Friday, June 17, 2011

Guarding the Fords

On June 17, Charles P. Stone faced more signs of belligerency on his Rockville Expedition than he had so far. At 10:00, Confederate artillery opened fire across the Potomac River at his New Hampshire troops stationed at Conrad's Ferry. Conrad's Ferry, along with Edwards Ferry, are the two main crossings leading into Leesburg (and Conrad's Ferry still operates today as White's Ferry, motoring cars across the Potomac River, though it has had some trouble with the U.S. Coast Guard in recent years).

He reported when the action was well over at 4:30 pm:

The enemy was reported to have three cannon, but in a careful examination I was unable to discover more than a one 6-pounder field piece. They amused themselves, by firing some twenty shots, apparently at the staff on which the New Hampshire troops had raised the national colors. No damage whatever was done to our men in the firing, and it appeared so objectless, that I conjectured it must have been intended to cover an advance at some other point. I therefore made dispositions for watching the fords above and below...
Stone had been nervous about the meaning of the retreat of a Confederate army under Joe Johnston from Harper's Ferry, ever since local sources had told him of it two days prior. The corresponding Union army under Robert Patterson had not acted on his information yet. He had just reached Hagerstown the night before, and had then sent General-in-chief Winfield Scott a four step plan for taking Richmond, littered with complaints about insufficient transportation.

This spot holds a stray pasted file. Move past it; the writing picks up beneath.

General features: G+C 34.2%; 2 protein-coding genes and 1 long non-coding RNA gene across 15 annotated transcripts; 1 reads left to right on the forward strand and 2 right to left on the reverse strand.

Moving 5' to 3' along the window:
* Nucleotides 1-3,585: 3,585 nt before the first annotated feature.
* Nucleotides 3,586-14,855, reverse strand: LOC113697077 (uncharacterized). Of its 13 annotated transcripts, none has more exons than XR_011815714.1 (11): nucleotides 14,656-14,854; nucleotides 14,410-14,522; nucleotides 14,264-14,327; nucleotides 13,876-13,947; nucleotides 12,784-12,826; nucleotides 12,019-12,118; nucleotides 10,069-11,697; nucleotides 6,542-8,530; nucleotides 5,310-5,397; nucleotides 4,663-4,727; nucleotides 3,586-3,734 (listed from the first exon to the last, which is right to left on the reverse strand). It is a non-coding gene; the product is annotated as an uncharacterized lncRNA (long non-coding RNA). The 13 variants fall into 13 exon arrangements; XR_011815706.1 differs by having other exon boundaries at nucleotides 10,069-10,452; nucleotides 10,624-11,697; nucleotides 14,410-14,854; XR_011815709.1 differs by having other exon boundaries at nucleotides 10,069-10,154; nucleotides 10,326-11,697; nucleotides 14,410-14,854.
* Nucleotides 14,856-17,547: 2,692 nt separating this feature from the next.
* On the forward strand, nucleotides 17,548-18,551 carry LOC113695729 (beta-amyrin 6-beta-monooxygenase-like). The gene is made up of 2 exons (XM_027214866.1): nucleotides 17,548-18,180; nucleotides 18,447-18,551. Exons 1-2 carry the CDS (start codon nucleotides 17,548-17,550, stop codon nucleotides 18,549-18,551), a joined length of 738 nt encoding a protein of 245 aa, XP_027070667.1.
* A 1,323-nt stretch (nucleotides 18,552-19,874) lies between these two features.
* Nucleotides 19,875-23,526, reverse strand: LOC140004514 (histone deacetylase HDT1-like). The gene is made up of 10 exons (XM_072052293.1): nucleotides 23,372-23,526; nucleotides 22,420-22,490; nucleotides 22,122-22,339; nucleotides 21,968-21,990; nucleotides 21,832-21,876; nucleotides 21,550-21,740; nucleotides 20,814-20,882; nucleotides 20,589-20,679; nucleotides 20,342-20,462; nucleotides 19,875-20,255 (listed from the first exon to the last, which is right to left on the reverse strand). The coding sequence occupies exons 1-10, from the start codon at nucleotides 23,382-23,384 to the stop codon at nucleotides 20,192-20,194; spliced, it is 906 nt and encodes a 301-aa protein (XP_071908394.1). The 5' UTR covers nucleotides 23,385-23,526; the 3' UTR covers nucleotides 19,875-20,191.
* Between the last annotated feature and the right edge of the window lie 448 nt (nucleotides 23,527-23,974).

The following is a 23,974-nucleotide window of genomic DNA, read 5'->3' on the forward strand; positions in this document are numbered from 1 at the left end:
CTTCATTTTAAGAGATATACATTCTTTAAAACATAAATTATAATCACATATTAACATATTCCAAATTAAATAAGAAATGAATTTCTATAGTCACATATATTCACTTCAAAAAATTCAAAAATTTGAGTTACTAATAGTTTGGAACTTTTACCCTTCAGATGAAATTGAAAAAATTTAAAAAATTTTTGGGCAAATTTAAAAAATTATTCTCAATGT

The same night, Scott bit back a clipped reply in which he eviscerated Patterson's plan and outlined for him how he needed to simply take Harper's Ferry. "Keep within the above limits until you can satisfy me you ought to go beyond them," he wrote. "Report frequently."

Back on the afternoon report of June 17, Stone (who had no idea about Patterson's communications with Scott) explained the purpose of Patterson taking Harper's Ferry as crucial to his own mission of securing the Potomac, wondering if maybe someone in Washington had missed it:

It is very necessary to hold these ferries and protect this [the C&O] canal, for the enemy seem disposed to destroy everything they do not control, and the canal is absolutely necessary to the well-being of this neighborhood--one of the best small grain districts in the State. It is now suffering for want of means of transportation, and the appearance of troops here has had an excellent effect.
"It seems to be universally conceded here," he added, "by the people along the river that Harper's Ferry has been abandoned, but it appears to me strange that no communication has come to me from General Patterson, who, if at Harper's Ferry, could communicate with me in four hours."

Stone, ever the good soldier, concluded by outlining his options if his biggest fear came true - that Johnston's army which had been at Harper's Ferry was on its way to Leesburg to strike at his little expedition. He assured Scott that his men "can all maintain their position until relieved" - by the silent Patterson? - "and, if attached by an overwhelming force, all can withdraw towards Georgetown, through defiles easily defended."

But things were about to get much more tenuous for Stone as the evening war on.

That's called a "teaser." Come back at 6 pm to find out more.

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